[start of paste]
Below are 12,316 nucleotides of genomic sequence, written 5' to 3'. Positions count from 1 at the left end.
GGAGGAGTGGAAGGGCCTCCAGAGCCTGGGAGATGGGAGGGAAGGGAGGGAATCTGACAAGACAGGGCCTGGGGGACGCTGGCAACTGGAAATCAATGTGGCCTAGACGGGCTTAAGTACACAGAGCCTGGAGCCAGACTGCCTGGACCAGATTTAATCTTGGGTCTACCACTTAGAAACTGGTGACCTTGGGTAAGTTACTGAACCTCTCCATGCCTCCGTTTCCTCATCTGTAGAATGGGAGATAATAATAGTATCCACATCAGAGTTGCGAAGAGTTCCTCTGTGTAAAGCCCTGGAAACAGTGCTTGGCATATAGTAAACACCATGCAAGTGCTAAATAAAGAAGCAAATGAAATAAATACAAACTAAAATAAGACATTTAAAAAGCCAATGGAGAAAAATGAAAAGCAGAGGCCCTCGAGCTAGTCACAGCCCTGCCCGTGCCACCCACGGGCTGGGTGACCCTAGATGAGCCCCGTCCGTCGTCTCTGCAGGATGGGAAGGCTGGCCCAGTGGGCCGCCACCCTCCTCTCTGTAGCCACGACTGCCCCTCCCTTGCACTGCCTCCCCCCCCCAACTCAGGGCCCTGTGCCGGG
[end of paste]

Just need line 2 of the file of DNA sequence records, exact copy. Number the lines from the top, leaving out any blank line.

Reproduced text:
GGAGGAGTGGAAGGGCCTCCAGAGCCTGGGAGATGGGAGGGAAGGGAGGGAATCTGACAAGACAGGGCCTGGGGGACGCTGGCAACTGGAAATCAATGTGGCCTAGACGGGCTTAAGTACACAGAGCCTGGAGCCAGACTGCCTGGACCAGATTTAATCTTGGGTCTACCACTTAGAAACTGGTGACCTTGGGTAAGTTACTGAACCTCTCCATGCCTCCGTTTCCTCATCTGTAGAATGGGAGATAATAATAGTATCCACATCAGAGTTGCGAAGAGTTCCTCTGTGTAAAGCCCTGGAAACAGTGCTTGGCATATAGTAAACACCATGCAAGTGCTAAATAAAGAAGCAAATGAAATAAATACAAACTAAAATAAGACATTTAAAAAGCCAATGGAGAAAAATGAAAAGCAGAGGCCCTCGAGCTAGTCACAGCCCTGCCCGTGCCACCCACGGGCTGGGTGACCCTAGATGAGCCCCGTCCGTCGTCTCTGCAGGATGGGAAGGCTGGCCCAGTGGGCCGCCACCCTCCTCTCTGTAGCCACGACTGCCCCTCCCTTGCACTGCCTCCCCCCCCCAACTCAGGGCCCTGTGCCGGG